A minute ago you spoke elegantly about comfort and architecture. Comfort is a word you normally don't hear much in serious architectural discourse. Perhaps because it is a word that betrays our social responsibilities.

I think we've reached the head of the problem here. How do we reconcile our need for technology in architecture to be "responsible" yet manage to keep domestic architecture in particular, all about comfort, in the end expression?

(BA): I think we must learn to get comfortable ourselves with the technology first. Have you been to the Prada store?

In New York? No.

(BA): It's modern, it's techy and its cool. You watch people. I like that because so much of architecture is given away. So here is technology that says "come touch me, talk to me, don't read that big sign, how does it feel?"

There is a lot of discovery in that.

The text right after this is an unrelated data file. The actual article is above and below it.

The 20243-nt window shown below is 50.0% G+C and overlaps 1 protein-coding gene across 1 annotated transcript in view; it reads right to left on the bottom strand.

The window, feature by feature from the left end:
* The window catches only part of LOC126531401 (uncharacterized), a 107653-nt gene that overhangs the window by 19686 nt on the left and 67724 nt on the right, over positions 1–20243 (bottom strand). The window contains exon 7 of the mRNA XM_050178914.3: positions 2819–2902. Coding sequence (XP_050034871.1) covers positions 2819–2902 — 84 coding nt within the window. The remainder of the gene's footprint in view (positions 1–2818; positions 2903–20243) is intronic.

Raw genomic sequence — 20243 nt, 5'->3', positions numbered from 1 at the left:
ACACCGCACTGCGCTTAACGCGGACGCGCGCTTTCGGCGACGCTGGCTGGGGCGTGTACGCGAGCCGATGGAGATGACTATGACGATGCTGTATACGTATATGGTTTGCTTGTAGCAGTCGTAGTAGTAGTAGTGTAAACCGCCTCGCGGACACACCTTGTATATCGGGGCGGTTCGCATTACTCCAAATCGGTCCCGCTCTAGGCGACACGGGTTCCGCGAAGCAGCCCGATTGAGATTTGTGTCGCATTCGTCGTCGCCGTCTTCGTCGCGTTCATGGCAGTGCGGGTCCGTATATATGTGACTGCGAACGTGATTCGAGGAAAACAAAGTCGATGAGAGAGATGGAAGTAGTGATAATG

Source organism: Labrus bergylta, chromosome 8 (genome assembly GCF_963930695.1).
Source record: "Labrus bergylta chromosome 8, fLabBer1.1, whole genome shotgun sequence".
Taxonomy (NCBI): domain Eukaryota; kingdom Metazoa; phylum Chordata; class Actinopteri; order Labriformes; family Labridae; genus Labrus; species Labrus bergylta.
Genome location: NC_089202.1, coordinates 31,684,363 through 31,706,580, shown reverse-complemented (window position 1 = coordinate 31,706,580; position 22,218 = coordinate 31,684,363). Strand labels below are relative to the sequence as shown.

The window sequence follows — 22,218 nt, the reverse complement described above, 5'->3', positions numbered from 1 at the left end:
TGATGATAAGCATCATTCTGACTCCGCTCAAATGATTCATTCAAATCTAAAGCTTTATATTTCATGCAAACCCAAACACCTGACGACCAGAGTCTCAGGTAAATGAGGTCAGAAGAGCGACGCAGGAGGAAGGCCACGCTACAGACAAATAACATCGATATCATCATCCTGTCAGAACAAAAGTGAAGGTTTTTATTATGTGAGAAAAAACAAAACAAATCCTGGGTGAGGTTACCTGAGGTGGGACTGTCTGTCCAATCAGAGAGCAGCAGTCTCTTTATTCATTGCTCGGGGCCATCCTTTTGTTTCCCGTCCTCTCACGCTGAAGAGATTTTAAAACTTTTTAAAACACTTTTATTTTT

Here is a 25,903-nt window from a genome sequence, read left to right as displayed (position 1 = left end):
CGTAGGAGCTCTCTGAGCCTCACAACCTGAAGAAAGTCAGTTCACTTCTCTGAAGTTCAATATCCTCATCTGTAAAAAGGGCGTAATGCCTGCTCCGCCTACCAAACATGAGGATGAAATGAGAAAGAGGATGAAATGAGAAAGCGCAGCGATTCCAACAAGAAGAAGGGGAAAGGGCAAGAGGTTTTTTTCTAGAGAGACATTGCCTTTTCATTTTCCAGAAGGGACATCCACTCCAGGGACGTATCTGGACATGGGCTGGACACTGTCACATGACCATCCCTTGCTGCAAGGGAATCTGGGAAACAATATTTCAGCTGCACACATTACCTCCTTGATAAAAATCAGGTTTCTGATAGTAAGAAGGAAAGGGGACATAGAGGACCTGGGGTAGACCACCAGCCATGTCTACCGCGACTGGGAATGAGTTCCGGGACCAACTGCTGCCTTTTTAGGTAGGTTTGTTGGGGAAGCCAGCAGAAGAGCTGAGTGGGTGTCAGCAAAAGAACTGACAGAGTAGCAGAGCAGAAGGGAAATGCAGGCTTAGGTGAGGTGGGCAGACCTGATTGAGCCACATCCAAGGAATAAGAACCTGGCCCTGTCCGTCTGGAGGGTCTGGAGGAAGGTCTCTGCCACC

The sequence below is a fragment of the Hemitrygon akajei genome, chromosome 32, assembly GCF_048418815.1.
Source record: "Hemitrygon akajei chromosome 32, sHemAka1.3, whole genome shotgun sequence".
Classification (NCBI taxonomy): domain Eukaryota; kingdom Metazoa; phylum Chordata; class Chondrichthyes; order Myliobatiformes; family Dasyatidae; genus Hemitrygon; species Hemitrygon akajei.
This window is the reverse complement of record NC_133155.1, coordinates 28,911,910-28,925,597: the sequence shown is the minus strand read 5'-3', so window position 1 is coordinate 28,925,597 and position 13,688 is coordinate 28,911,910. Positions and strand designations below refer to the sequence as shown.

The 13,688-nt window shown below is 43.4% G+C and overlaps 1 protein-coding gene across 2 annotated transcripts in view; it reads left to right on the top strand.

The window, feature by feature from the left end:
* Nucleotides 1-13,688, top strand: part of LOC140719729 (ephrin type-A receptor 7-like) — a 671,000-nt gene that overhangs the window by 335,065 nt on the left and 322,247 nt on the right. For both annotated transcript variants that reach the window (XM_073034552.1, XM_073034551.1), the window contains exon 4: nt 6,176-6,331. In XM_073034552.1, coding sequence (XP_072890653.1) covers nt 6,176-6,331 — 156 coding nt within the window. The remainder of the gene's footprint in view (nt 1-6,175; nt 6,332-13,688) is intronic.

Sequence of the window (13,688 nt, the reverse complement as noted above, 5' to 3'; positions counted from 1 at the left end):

(BA): Absolutely. That is the edge of technology for me that it can engage you in a discussion. The architecture dialogues and collaborates with you, rather than making everything safe and signed out, accessible, so all is given away.

One of the big changes coming with computer technology interfaces is the tactile user interface, what is called the haptic interface. We see with the Wii and we see it with the iPhone. More of our body is interfacing with digital technology now.

(BA): And the technology can sense us. Now glass can sense us and change from transparent to opaque in the dressing rooms in a store. This is how technology in architecture can change its perceived value for us, when it engages with us, when it is proactive.

And when it can help form that comfort.

(BA): Yes, that's one opportunity.

Let's shift gears a bit because we are talking about stores. Apple's stores are hugely successful financially and its happening at a design level. As an architect looking in, what is working so well at Apple's stores?

(BA): An Apple Store is graphic design with space wrapped around it. It allows you to see the product. There is not a lot of product, but a lot of repetition. You would never see the same mannequin in Macy's with the same outfit on repeated a dozen times in a row. At the Apple Store the product has become the architecture. One touches and experiments. You might call it a learning laboratory.